“There are no admission requirements, no application fee, no transcripts, no letters of   recommendation, no SATs. It takes away the feeling of competition,” she said. “Not all [military personnel and veterans] are college ready, but it allows them to get their foot in the door, establish a college GPA and see how they measure up. The program gives them an opportunity to access these core classes in a manner suitable to their needs.”

Whether students taking the courses are deployed abroad, waiting for deployment or transitioning to civilian life, they can be assured that all UNC Core courses will be readily transferable to a UNC campus or other institution, even out of state, Parkstone added. She said students can choose among online and correspondence courses, with online classes tied to a more structured semester schedule and the correspondence courses self-paced within a more flexible timeframe.

As Trask’s committee moved forward on creating a program, it had to address an obstacle in attracting students: in-state residency requirements.

According to Trask, many military personnel have established residency in either Texas or Florida because those states have no state income tax. If they had to move to North Carolina and wait a year to qualify for UNC Core in-state tuition, that would have real financial implications for them.

Trask, with the assistance of his fellow Board of Governors members, lobbied to get a residency exemption for military-affiliated students and was successful.

“The legislature changed the qualifications for in-state residency to ‘immediately’ if a military person changed their home state to North Carolina,” he said.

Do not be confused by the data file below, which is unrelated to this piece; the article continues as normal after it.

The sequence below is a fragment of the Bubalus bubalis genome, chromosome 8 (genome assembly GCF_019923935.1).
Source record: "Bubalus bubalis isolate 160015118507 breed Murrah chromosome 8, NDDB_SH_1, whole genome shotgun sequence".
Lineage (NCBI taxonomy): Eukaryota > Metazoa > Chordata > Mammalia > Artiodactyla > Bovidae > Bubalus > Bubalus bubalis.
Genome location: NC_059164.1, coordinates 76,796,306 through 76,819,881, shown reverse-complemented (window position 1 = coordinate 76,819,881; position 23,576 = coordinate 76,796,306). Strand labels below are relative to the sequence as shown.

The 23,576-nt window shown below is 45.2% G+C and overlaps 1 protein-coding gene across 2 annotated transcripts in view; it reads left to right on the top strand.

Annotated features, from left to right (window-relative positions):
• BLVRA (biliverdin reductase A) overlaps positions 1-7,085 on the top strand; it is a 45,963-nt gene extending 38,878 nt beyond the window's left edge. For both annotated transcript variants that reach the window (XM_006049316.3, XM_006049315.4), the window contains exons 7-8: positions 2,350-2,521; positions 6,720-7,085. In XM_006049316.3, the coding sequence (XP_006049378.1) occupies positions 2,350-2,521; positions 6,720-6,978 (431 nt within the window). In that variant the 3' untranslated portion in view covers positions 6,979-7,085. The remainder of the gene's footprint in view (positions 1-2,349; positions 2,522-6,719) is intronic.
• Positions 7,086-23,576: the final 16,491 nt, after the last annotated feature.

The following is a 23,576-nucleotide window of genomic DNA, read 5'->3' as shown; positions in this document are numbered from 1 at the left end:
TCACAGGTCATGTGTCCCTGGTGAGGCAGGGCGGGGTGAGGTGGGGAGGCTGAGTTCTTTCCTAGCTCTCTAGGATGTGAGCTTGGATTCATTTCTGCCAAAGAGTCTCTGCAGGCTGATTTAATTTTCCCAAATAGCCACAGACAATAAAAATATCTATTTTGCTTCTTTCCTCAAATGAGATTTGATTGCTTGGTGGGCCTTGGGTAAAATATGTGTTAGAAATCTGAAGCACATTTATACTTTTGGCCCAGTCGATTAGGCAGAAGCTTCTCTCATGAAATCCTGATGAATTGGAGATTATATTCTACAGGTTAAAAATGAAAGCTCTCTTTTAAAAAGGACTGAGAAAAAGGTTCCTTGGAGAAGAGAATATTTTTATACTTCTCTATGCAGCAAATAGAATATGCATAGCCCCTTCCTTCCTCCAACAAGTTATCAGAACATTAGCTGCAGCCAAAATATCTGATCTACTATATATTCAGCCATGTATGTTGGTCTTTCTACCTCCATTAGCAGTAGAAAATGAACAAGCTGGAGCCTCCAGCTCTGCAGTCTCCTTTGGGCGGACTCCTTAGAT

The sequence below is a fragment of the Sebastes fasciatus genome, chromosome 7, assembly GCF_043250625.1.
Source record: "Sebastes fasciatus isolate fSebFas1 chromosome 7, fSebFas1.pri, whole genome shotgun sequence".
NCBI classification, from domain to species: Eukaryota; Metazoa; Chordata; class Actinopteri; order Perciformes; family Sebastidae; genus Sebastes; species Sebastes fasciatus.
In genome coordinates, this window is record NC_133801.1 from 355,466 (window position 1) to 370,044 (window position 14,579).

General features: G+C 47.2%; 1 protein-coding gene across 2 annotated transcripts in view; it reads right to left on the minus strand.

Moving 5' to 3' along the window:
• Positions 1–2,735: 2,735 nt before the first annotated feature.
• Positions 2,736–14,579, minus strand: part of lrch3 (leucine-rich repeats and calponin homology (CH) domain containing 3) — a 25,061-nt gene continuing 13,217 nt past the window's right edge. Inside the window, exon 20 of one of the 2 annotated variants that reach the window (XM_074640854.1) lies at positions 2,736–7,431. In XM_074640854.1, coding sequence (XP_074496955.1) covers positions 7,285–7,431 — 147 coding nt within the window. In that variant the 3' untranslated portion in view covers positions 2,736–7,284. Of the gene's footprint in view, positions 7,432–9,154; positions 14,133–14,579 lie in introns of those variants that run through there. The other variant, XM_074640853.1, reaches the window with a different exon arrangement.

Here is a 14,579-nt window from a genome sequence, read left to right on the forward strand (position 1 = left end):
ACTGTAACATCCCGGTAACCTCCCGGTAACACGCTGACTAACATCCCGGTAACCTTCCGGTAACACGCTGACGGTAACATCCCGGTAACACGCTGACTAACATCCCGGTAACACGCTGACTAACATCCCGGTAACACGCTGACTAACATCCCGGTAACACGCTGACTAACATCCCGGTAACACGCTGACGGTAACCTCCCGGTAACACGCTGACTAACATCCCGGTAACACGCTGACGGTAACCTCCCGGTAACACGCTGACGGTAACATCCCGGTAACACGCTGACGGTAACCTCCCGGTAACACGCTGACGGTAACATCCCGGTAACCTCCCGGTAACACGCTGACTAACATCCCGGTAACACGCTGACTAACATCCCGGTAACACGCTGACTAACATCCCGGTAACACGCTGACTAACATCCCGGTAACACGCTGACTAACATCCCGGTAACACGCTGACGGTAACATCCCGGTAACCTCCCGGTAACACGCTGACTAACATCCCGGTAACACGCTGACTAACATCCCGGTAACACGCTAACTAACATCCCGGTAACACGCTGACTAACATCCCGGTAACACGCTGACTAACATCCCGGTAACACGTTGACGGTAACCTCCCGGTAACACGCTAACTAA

According to Parkstone, an active-duty service member, National Guard member or reservist who claims North Carolina as his or her residence gets UNC’s in-state tuition rate. An out-of-state service member can apply for financial assistance.

An in-state UNC Core enrollee with GI Bill benefits can significantly reduce the out-of-pocket cost of a four-year education, Trask said, possibly graduating debt-free. And the program will have a “huge benefit to the economy” as it allows a population that has already demonstrated “discipline and work ethic” to earn a four-year degree, he added.

Gage agrees, citing the university system’s strategic plan that has set a goal of North Carolina becoming one of the top 10 “most-educated” states in the U.S. by 2025.

“We’re at 30 percent [of the state’s population holding a college degree] now and aiming for 32 percent by 2017 or 2018,” she said. “The whole idea is that a knowledge economy is more likely to attract more of the kinds of business and industry we want.”

Former military personnel, armed with a college education, can be an important segment of those knowledge workers, Gage added.

She noted the need for additional funding for UNC Core, especially to help the system market it, but Parkstone is already seeing interest from some military-affiliated transfer student applicants at UNCW.

“With the new, easy-to-navigate website and the new branding as UNC Core, we can now market it to students,” she said. “The few students I’ve talked to have been very receptive.”

Trask’s commitment to the project was key to its success, said Tommy Harrelson, a Southport businessman who also served on Trask’s military affairs committee.

“This is one of the most important initiatives to help servicemen and women who do so much for our country,” Harrelson said. “If not for Raiford Trask, we would not have gotten this far. He got the whole university system on board, and the [Board of Governors’] involvement was essential.”